Bismark, Mo. 63624

It was not long before my husband’s retirement from the
newspaper publishing business that he amazed me by announcing that
he planned to buy a steam traction engine after he retired. Why in
the world he would want one of those big black, smoke belching,
steam spewing, greasy monsters, was more than I could see.

It was in August of 1966 that I accompanied him to the Old
Threshermen’s meet at Pinckneyville, Illinois, and all day long
I listened to his descriptions of ‘Single Simples’,
‘Double Cylinders’, ‘Cross Compounds’ ‘Lap
Seams’, ‘Butt Straps’ and dozens of other terms that
meant absolutely nothing to me. However, I met a lot of interesting
people, all of whom had one thing in common-an interest in steam
engines. When we left the show grounds that evening, I had to admit
to myself that there was a certain unexplained fascination about
steam engines.

A few months later, a big truck pulled into our front yard and
proceeded to unload a 20-hp, ‘Single Simple’ Robinson
engine, and by no stretch of the imagination could it have been
described as a thing of beauty; it was covered, for the greater
part by thick encrusted grease, and an accumulation of dirt and
grime. The remains of the cab, consisted of one lone roof rib; the
rear platform, coal bunkers, and whatever else is supposed to be on
the back end of an engine was missing. But, my husband said the
boiler, gears, and other mechanical parts were in good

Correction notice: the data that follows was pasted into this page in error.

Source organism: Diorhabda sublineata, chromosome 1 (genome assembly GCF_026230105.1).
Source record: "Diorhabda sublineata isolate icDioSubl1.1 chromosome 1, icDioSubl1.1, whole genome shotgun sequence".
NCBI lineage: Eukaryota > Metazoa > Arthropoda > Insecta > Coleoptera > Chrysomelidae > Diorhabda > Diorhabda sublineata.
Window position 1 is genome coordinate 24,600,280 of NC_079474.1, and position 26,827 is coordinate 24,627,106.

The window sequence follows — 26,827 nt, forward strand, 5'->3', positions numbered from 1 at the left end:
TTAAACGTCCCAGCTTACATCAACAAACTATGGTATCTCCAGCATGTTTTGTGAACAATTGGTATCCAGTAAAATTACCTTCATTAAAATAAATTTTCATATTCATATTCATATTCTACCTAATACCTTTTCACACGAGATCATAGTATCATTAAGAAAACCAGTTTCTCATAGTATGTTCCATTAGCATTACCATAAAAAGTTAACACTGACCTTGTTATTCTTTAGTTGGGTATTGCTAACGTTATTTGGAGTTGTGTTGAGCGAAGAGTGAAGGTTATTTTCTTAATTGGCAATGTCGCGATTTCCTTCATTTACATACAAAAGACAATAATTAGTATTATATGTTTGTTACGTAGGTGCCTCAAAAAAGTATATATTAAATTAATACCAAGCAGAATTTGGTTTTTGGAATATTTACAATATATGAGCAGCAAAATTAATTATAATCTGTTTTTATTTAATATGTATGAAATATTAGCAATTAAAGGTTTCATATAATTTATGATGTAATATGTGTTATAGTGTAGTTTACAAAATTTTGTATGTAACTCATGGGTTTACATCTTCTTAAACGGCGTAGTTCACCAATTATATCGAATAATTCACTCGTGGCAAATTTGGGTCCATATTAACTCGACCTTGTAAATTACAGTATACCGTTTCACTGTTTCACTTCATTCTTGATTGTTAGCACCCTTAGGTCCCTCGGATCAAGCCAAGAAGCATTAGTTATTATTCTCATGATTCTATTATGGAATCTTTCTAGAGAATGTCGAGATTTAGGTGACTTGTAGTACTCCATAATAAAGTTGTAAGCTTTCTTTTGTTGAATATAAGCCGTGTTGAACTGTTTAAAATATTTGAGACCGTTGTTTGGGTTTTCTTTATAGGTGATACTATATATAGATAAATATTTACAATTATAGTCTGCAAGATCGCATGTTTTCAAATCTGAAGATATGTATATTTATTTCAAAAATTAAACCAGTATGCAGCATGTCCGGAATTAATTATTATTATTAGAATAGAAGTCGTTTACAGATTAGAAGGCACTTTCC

Much to my amazement, I learned that taking a wood chisel and
hammer, chipping off grease and grime from a casting or bracket,
and later seeing that casting or bracket receive a bright red coat
of enamel, could be a lot of satisfaction. It was not too long
before we had a new cab on the engine, along with a new rear
platform, coal bunkers, and tool boxes. We are still in the process
of cleaning and painting, but in the meantime we have had several
days of enjoyment steaming up and traveling over a large field near
the house.

I have learned (through listening to long after supper lectures)
about injectors and inspirators, lubricators and oil pumps, pop
valves and fusible plugs, stay bolts and shaker grates, as well as
the flue swabs and beading tools, to say nothing of steam guages
and the tensile strength of different grades of boiler plate.

So I have learned that the fun of riding around on ‘Old
Robinson’, seeing the fly wheel roll smoothly and silently as
the engine sits idling in the shade of the trees, more than makes
up for the piles of greasy clothes I have to wash each week.

May I offer this work of advice to all those ladies whose
husbands have been bitten by the steam engine bug– We can’t
lick ’em, so we might as well join ’em.

Farm Collector Magazine
Farm Collector Magazine
Dedicated to the Preservation of Vintage Farm Equipment